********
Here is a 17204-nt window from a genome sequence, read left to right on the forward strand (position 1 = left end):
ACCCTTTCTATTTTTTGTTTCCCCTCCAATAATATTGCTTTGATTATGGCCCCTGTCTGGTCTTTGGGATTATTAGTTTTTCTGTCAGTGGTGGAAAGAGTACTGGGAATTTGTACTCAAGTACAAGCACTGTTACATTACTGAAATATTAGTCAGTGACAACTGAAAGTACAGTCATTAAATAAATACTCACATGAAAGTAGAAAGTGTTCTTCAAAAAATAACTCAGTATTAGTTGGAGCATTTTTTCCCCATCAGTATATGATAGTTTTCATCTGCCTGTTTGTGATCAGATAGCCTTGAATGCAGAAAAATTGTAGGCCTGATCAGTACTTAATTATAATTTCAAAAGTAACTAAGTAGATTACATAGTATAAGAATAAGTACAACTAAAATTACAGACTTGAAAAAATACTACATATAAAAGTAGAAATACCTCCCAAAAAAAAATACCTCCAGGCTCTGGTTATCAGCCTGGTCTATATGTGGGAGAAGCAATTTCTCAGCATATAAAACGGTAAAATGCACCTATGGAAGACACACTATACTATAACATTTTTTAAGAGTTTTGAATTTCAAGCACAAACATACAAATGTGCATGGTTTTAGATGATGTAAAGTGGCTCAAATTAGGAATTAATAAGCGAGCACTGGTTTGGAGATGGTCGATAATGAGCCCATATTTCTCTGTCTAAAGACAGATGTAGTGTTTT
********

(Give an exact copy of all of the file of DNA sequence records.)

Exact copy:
Here is a 17204-nt window from a genome sequence, read left to right on the forward strand (position 1 = left end):
ACCCTTTCTATTTTTTGTTTCCCCTCCAATAATATTGCTTTGATTATGGCCCCTGTCTGGTCTTTGGGATTATTAGTTTTTCTGTCAGTGGTGGAAAGAGTACTGGGAATTTGTACTCAAGTACAAGCACTGTTACATTACTGAAATATTAGTCAGTGACAACTGAAAGTACAGTCATTAAATAAATACTCACATGAAAGTAGAAAGTGTTCTTCAAAAAATAACTCAGTATTAGTTGGAGCATTTTTTCCCCATCAGTATATGATAGTTTTCATCTGCCTGTTTGTGATCAGATAGCCTTGAATGCAGAAAAATTGTAGGCCTGATCAGTACTTAATTATAATTTCAAAAGTAACTAAGTAGATTACATAGTATAAGAATAAGTACAACTAAAATTACAGACTTGAAAAAATACTACATATAAAAGTAGAAATACCTCCCAAAAAAAAATACCTCCAGGCTCTGGTTATCAGCCTGGTCTATATGTGGGAGAAGCAATTTCTCAGCATATAAAACGGTAAAATGCACCTATGGAAGACACACTATACTATAACATTTTTTAAGAGTTTTGAATTTCAAGCACAAACATACAAATGTGCATGGTTTTAGATGATGTAAAGTGGCTCAAATTAGGAATTAATAAGCGAGCACTGGTTTGGAGATGGTCGATAATGAGCCCATATTTCTCTGTCTAAAGACAGATGTAGTGTTTT